Lowestoft airshow entry price up to �3 - as organisers battle with finances

Thousands of people attending this year's Lowestoft airshow will be urged to make a �3 minimum donation – amid warnings the event will cease to exist without more generous public support.

Planning is now all but complete for the two-day spectacular on August 11 and 12, with up to 400,000 people expected to gather on the town's seafront for one of East Anglia's biggest events of the year.

But although the show remains essentially free, the organising committee warned this week that there was now a genuine risk it would not continue unless people put more money in collection buckets.

Last year, the festival made a loss of �40,000 after suffering bad weather on both days, and this year, for the first time in its history, the show has been unable to secure a major sponsor.

In an effort to cover the �300,000 cost of running the event, organisers are suggesting a minimum donation of �3 per person – up �1 on last year.

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Paul Bayfield, managing director of the Lowestoft Seafront Air Festival Ltd – the non-profit company organising the event – said: 'It is essentially a free event but if our bucket collection is low it simply won't continue.

'Increasing the minimum donation may be a contentious thing to do, but we've had a great deal of discussion about this. It hasn't been easy and we think if everybody gives a little, a lot gets done.

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'We are starting this year in a position of weakness. As a consequence of that wet weather last year, we've suffered financially and we're now trying to get back to a position of strength. We need to hit the ground running if we want an event in 2012.'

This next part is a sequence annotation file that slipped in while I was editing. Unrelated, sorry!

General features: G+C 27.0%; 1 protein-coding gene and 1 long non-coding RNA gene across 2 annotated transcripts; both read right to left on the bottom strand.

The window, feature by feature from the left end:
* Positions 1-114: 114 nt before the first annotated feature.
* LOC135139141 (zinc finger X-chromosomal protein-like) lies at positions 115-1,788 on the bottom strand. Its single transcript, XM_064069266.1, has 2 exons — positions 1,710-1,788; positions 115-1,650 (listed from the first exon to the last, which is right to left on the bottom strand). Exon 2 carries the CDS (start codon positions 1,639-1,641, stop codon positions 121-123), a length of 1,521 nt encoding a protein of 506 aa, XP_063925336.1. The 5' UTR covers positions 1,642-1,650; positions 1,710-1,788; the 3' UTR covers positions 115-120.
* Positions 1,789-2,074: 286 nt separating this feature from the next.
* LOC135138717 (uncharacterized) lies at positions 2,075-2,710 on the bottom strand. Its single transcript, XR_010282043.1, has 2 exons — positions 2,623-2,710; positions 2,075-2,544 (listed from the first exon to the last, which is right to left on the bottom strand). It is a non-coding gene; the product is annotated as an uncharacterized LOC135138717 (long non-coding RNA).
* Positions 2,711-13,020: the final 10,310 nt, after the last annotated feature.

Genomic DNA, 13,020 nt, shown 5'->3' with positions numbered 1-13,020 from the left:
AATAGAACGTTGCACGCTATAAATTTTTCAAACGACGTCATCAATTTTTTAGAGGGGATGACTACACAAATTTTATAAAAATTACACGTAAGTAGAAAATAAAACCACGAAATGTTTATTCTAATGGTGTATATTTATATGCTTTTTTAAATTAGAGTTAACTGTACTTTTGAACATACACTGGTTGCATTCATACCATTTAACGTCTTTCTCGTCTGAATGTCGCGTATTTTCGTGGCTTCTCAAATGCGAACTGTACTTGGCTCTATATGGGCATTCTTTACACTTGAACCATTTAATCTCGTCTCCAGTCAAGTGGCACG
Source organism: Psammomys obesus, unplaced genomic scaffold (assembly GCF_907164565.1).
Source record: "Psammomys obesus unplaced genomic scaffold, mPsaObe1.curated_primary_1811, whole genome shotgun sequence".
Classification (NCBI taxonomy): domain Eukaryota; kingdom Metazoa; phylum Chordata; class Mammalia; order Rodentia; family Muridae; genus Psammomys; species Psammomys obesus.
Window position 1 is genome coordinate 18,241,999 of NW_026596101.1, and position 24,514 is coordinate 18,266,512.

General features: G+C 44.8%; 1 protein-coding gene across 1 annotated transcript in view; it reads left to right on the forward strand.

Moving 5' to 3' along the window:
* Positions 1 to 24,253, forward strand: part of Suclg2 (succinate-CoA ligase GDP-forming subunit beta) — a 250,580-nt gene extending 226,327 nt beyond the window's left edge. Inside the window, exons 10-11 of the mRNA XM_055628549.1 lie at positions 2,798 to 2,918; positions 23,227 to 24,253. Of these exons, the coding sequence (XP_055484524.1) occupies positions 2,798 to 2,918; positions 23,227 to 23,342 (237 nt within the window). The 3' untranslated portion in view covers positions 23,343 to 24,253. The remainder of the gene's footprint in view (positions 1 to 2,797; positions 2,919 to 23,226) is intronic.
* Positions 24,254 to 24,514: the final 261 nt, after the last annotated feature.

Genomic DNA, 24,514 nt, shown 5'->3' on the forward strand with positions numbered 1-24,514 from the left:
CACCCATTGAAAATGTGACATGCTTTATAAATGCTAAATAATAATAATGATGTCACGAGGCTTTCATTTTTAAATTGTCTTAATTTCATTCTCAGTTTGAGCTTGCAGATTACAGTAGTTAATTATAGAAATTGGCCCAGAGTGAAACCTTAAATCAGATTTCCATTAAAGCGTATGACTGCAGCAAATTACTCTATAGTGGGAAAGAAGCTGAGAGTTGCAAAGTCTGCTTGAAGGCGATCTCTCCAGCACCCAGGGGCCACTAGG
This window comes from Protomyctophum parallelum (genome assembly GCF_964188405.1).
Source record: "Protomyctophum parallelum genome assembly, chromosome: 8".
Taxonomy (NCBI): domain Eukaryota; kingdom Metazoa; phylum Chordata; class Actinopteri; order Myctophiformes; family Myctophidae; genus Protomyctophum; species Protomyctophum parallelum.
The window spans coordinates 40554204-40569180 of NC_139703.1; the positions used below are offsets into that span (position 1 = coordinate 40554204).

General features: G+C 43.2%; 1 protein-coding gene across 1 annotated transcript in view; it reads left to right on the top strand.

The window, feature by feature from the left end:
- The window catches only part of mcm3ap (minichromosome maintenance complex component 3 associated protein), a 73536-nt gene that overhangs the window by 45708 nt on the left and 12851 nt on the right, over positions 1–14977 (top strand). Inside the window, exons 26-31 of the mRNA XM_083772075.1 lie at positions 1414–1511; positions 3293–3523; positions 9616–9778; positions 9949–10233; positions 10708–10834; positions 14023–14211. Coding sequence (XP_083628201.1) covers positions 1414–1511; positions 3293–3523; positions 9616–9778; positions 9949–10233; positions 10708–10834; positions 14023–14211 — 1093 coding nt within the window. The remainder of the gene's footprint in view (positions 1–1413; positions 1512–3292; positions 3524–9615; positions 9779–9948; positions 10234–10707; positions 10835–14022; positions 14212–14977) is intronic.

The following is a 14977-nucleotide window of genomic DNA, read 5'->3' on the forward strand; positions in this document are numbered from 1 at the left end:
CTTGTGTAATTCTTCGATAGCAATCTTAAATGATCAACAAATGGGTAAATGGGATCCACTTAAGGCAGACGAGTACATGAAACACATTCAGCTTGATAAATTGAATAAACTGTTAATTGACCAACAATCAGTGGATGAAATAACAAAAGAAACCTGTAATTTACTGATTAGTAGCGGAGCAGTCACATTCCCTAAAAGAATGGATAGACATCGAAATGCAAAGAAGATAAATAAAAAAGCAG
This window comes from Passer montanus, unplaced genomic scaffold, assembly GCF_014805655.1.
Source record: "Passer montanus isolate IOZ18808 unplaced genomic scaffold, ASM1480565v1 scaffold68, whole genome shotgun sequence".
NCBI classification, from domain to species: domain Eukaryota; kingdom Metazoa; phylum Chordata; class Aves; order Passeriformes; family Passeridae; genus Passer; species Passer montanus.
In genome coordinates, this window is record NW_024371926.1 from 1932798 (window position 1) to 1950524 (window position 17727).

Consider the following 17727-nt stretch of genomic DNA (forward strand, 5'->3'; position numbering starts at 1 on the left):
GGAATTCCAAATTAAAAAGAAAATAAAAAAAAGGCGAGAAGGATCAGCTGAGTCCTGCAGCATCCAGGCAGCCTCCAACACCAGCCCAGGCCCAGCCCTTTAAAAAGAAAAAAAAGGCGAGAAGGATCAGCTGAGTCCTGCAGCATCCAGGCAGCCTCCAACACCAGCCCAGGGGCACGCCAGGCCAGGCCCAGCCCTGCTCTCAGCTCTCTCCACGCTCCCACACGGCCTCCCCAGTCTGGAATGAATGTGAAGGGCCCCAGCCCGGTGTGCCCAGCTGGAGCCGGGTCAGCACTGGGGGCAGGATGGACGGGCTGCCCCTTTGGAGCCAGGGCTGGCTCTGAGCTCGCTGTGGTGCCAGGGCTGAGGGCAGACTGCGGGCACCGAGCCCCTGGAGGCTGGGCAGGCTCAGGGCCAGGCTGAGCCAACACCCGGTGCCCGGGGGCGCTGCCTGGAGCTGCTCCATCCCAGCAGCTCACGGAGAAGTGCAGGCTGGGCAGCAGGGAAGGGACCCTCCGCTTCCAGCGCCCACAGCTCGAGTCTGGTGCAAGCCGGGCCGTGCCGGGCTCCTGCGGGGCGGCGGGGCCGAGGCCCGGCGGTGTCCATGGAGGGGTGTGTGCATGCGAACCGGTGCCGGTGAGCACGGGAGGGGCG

The show organisers are also hoping that seafront businesses will contribute more to next year's show, after many once again failed to offer any financial support – despite reaping the benefits of extra custom.

Mr Bayfield said the committee had considered cancelling next year's airshow amid fears that many people might opt to attend the Olympic and Paralympic Games in London. However, it was decided a 'fallow year' could cause more harm than good and this would make it difficult to attract people and display teams, back for 2013, he added.

As if to illustrate the show's difficult financial position, it was confirmed this week that the historic Avro Vulcan bomber – an established favourite with air festival visitors – would not be taking part this year.

In a message posted on the festival's website, the organising committee explains: 'As the most expensive display we had last year – at �9,000 plus VAT per show – we felt that it was such a financial risk to book it again this year.'

Despite the Vulcan's absence, organisers have been able to secure a packed two-day line up and they are hoping the 2011 airshow will prove as successful as previous years when up to 450,000 people have attended.

For more information visit: www.lowestoftairfestival.co.uk

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